I am brutally honest I will admit that I am not the best of persons
to review Benjamin Britten's opera Albert Herring. Let
me explain. I do not really enjoy his operas; they do not move
me or turn me on. There - that is a bold and honest statement
to make! Of course I have listened to, and sat through performances
of Peter Grimes, Billy Budd, Turn of the Screw
and A Midsummer Nights Dream. However, if I am frank with
you, I did not really enjoy them. Now before someone accuses me
of being a philistine for not enjoying these 'masterworks' let
me state right away that I have always preferred chamber, piano
and orchestral music to opera. I never cease to enjoy telling
the story of the first time I went to hear Götterdämmerung
at the Theatre Royal in Glasgow. We endured the first act, went
for a curry during the second and returned for the immolation.
do like much of Britten's music. At least as far as the 1950s.
It then becomes less approachable … to me. My favourite works
are the Serenade for Tenor Horn and Strings and
A Boy was Born. However the operas have never really hit
the spot. I often feel it is a personal failing - yet we cannot
like every genre of music with equal conviction. My saving grace
is that I can recognise that a piece of music that is not exactly
to my taste happens to be a masterpiece.
is it that turns me off this music? Well perhaps it is the very
thing that makes it an operatic success. Nothing seems to happen.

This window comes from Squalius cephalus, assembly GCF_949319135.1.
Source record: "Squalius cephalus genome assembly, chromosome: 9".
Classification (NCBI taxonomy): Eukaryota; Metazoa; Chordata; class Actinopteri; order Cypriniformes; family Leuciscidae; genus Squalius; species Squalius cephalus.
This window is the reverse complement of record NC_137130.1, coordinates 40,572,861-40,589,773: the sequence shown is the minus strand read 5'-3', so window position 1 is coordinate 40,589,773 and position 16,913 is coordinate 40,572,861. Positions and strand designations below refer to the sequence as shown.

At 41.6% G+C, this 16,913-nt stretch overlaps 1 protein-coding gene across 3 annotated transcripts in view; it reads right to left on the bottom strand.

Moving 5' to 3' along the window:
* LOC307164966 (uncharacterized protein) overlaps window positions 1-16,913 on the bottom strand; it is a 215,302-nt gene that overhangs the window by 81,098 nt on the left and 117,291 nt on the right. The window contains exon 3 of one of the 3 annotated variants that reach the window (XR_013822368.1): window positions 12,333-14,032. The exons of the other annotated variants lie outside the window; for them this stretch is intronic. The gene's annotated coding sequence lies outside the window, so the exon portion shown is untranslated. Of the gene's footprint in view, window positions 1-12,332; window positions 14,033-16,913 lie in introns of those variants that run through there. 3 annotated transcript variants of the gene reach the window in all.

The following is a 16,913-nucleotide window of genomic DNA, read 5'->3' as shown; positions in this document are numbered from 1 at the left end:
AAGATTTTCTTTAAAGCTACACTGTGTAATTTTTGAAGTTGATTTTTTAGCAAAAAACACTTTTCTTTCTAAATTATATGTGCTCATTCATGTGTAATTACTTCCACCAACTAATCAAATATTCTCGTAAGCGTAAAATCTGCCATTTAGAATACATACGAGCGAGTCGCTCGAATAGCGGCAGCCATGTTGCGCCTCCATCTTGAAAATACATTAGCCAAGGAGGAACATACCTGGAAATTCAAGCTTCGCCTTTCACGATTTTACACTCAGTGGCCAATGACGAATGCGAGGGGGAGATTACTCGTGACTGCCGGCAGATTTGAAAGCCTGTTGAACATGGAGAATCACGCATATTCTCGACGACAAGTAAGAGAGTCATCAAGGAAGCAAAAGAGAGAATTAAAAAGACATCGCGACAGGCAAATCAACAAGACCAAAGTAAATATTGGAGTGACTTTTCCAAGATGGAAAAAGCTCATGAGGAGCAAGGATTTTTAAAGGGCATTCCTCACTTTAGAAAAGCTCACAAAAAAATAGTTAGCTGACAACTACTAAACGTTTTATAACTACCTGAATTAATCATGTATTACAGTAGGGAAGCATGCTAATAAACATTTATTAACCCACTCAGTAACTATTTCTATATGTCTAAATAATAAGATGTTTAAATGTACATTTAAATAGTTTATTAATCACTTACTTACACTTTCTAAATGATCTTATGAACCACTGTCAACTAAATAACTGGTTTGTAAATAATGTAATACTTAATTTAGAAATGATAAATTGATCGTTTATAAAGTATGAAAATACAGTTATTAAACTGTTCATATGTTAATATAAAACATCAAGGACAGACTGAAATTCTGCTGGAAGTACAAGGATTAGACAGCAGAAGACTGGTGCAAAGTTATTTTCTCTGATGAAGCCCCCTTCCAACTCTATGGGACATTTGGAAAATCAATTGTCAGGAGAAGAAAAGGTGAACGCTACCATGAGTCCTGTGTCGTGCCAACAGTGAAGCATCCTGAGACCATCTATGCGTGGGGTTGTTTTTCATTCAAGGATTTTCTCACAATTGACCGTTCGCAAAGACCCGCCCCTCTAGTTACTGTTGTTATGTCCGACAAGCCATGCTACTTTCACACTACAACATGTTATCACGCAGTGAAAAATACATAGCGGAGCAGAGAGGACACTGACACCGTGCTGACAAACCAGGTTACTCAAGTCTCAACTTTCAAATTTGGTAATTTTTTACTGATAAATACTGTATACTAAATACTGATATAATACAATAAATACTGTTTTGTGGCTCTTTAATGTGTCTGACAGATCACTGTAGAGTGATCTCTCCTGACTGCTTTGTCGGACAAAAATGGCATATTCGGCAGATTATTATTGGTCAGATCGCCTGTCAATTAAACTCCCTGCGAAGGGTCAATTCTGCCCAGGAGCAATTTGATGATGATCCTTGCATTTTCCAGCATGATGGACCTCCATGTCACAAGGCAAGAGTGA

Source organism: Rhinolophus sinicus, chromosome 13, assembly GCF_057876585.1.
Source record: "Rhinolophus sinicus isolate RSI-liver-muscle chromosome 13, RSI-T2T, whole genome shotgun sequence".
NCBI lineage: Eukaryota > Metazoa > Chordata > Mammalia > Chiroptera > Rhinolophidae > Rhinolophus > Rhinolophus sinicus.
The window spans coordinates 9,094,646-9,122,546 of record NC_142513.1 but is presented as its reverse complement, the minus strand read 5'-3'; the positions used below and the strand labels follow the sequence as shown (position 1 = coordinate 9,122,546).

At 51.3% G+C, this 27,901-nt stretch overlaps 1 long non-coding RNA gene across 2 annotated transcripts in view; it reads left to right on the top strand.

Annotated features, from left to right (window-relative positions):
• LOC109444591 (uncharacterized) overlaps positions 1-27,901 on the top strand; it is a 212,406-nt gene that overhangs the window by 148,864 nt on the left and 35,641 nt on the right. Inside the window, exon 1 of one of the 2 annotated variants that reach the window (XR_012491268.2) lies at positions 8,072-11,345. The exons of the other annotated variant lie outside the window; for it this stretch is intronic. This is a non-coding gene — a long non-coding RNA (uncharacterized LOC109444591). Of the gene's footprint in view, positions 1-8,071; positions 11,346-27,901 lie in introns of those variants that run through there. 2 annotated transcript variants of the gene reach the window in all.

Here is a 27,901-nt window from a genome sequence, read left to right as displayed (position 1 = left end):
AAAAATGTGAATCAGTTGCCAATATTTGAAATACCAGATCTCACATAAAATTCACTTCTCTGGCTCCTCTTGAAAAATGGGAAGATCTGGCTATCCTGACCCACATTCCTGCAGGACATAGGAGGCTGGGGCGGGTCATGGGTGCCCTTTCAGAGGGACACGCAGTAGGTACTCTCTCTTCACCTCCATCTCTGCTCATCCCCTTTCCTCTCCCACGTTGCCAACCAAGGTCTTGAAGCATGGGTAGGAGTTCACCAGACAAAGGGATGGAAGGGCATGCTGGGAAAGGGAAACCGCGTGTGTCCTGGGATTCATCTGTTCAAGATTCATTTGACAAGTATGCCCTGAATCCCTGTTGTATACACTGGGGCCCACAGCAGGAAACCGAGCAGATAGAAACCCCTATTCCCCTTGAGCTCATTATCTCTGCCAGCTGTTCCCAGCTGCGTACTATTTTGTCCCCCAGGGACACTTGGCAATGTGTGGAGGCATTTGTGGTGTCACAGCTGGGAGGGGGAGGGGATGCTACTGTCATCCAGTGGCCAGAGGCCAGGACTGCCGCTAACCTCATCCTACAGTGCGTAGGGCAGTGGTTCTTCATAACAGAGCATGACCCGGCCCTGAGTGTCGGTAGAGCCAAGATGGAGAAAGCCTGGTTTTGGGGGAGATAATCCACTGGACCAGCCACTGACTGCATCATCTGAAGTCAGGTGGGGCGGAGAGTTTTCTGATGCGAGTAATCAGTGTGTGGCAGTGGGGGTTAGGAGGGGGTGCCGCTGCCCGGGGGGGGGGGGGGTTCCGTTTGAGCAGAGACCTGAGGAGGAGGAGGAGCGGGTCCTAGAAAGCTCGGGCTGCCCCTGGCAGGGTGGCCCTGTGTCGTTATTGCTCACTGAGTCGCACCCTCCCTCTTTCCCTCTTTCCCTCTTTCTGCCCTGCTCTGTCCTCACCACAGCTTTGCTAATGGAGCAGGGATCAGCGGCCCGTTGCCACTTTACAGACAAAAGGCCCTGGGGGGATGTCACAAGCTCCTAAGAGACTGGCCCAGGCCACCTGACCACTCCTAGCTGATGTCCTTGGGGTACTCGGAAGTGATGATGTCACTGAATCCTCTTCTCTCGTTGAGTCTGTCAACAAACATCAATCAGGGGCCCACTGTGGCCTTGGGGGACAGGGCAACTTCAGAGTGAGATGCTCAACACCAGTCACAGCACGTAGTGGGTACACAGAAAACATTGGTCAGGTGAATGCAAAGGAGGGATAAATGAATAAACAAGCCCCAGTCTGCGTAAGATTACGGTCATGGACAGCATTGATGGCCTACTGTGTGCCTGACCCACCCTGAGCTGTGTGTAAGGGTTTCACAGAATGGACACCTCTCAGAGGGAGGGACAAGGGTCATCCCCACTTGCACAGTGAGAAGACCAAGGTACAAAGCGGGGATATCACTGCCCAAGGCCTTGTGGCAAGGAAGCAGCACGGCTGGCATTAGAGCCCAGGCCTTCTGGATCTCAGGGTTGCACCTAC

There is a state of equilibrium in this work. Albert Herring
has often been criticised for being too provincial, parochial
and trivial in its subject matter to waste a couple of hours of
precious listening time. Yet Albert appears to be popular
with the opera-going population. Apparently it is one of the composer's
most produced works. Now I must confess that I was bored to death
by great swathes of this CD. Yet to be fair to the review it was
important that I tried to give it my best shot. I followed the
events using a piano score to avoid any day-dreaming or tendency
to do something else - like watch the cat de-fleaing itself. I
admit that there are not a few bits of this work that appeal to
me. Some fine vocal phrases and fair number of felicitous instrumental
melodies. However, with the best will in the world I have to say
that it seems to take hours to say not a lot. I do not feel that
I have engaged with the great verities of the world. It feels
more like watching a soap opera rather than grand opera.
is it all about? Well a review is not the place to give a full
synopsis of the work. However, just in case someone is not up
to speed on this opera I will give a few headlines:-
local village carnival committee is trying to find a May Queen.
They need her presence for the annual bash through the streets.
However they are unable to find a suitable and virtuous young
lady - so they make a bold decision and choose a boy! A May King
(or is it really Queen?) this year. The youth chosen is the somewhat
thick-witted Albert Herring who with his mother runs the local
greengrocer's shop. Certainly he is innocent of the ways of the
world. After botching his acceptance speech, he ends up with his
lemonade spiked and so bolstered by alcohol and acclaim, disappears